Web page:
McCloud has plans for a new build of his own. When he finds him­self a bit of land – ‘‘Who knows, I might look in New Zealand; there’s not much left in the UK’’ – he will hire his ar­chi­tect son. He hasn’t had time to imag­ine what the house might look like, but clearly it will be so­lar­pow­ered to the ex­tent he can ex­port en­ergy. ‘‘It’s an un­spo­ken thing, but hav­ing helped my son through seven years of study, I’m sort of obliged to com­mis­sion a build­ing from him. To have a child who fol­lows your pas­sion and can do this – well, I can think of noth­ing more beau­ti­ful.’’ But don’t ex­pect Grand De­signs to film that one, more’s the pity. McCloud says it’s not about him. Last time we spoke he said he val­ues his pri­vacy, and he is not the sub­ject of the show. ‘‘It’s bet­ter for me to re­main the ques­tioner and in­ter­preter. [To show my home] would be a ref­er­ence point that peo­ple would judge me on.’’ There is a se­ri­ous side to McCloud, of course. He is an Hon­orary Fel­low of Riba (Royal In­sti­tute of Bri­tish Ar­chi­tects) and the So­ci­ety of Light and Light­ing and, in 2014, he re­ceived an MBE in the New Year’s Hon­ours list for ser­vices to sus­tain­able de­sign and en­ergy-sav­ing prop­erty re­fur­bish­ment. But if we re­ally want an insight into his char­ac­ter, his huge en­thu­si­asm for a very special Grand De­signs project he is film­ing says it all: ‘‘It’s a wild and won­der­ful healthy house in Lon­don, for a fam­ily with two chil­dren who are ex­tremely al­ler­gic. Their ill­ness is so se­vere the fam­ily has had to move next to the hos­pi­tal. ‘‘They are build­ing a healthy home with its own ven­ti­la­tion sys­tem and no volatile or­ganic com­pounds. York and Cam­bridge uni­ver­si­ties are both in­volved. It’s a re­ally rad­i­cal and ex­cit­ing project.’’ It doesn’t get bet­ter than that.

‘Green­house’ build

This week, Grand De­signs NZ is telling a story that will tick all Kevin McCloud’s boxes: it’s ex­actly the ‘‘house of the fu­ture’’ he en­vis­ages. Young cou­ple, Karl – a sus­tain­able build­ing con­sul­tant – and Amelie want an eco-friendly life­style but are strug­gling to af­ford a home. So they de­cide they need to do it them­selves. Grand De­signs NZ’s Moller de­scribes it as a ‘‘true, roll-your-sleeves-up Grand De­sign’’. ‘‘It has all the en­thu­si­asm and big ideals of a young fam­ily. In par­tic­u­lar, it’s a right of pas­sage for Karl to build their fam­ily home, and a chance to do it to­gether with his builder dad.’’ Moller says the story is not un­like a tra­di­tional ‘‘barn rais­ing’’, with friends and fam­ily all pitch­ing in to help. ‘‘To add to the com­plex­ity, the site is on the steep, earth­quake-prone slopes of windy Welling­ton, and site ac­cess is dread­ful, which was why it was af­ford­able.’’ The cou­ple hopes to achieve a high Homes­tar rat­ing, but blow the bud­get and fuel cal­cu­la­tions by hir­ing a he­li­copter to bring in a dig­ger. So ev­ery de­ci­sion Karl makes af­ter that has to be care­fully mea­sured ac­cord­ing to waste and sus­tain­abil­ity. In true pi­o­neer­ing spirit, there’s more em­pha­sis on ‘‘get­ting the house right’’ than get­ting it done.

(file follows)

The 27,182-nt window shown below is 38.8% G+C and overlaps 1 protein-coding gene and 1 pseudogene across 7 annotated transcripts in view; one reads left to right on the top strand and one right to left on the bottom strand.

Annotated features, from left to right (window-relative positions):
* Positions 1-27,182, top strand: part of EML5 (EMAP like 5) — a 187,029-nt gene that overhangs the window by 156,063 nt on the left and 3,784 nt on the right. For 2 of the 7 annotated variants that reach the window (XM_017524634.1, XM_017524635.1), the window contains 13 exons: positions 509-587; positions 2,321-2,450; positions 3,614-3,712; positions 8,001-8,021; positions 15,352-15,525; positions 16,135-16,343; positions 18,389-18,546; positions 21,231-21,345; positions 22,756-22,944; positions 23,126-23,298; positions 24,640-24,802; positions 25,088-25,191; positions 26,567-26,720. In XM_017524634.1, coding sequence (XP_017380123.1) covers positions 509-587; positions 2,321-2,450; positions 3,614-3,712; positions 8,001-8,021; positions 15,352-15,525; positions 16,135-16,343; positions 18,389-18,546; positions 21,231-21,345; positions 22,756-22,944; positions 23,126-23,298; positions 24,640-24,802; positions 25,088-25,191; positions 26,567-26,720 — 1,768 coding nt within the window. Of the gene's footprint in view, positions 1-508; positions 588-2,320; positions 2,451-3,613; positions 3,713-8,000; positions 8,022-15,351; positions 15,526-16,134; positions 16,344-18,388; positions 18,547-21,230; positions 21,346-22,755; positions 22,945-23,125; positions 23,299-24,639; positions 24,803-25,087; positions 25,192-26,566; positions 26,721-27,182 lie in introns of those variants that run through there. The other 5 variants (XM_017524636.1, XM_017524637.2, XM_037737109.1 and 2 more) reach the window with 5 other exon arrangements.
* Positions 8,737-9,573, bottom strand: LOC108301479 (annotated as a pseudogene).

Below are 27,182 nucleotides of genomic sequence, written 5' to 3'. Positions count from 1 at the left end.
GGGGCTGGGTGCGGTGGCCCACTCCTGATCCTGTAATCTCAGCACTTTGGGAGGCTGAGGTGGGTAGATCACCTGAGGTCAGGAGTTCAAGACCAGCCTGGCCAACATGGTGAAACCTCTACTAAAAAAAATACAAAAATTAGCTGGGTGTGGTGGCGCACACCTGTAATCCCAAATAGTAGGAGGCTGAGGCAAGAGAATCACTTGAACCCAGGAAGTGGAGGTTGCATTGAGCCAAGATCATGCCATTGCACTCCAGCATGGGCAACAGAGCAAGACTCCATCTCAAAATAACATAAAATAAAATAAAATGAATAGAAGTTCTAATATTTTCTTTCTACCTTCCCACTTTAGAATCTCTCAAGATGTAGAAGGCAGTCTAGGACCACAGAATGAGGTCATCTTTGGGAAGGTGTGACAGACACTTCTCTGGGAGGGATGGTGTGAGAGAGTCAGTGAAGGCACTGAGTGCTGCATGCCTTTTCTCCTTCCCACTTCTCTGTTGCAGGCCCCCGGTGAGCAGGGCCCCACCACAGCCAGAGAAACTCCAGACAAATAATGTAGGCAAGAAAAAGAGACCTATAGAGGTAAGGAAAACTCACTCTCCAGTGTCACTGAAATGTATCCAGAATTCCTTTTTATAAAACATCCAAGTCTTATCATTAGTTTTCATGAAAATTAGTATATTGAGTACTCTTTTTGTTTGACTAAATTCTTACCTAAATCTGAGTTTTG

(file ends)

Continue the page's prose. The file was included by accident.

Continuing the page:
Grand De­signs NZ, Three, Wed­nes­day 7.30pm.

Kevin McCloud speaks in Auck­land on Satur­day, Novem­ber 24, and Christchurch, Mon­day, Novem­ber 26.

Home­own­ers Karl and Amelie, seen here with ar­chi­tect Chris Moller of Grand De­signs NZ, build an af­ford­able house with all hands on deck in this week’s pro­gramme.

Kevin McCloud loves an ad­ven­tur­ous, ex­per­i­men­tal Grand De­signs build that cel­e­brates self-suf­fi­ciency.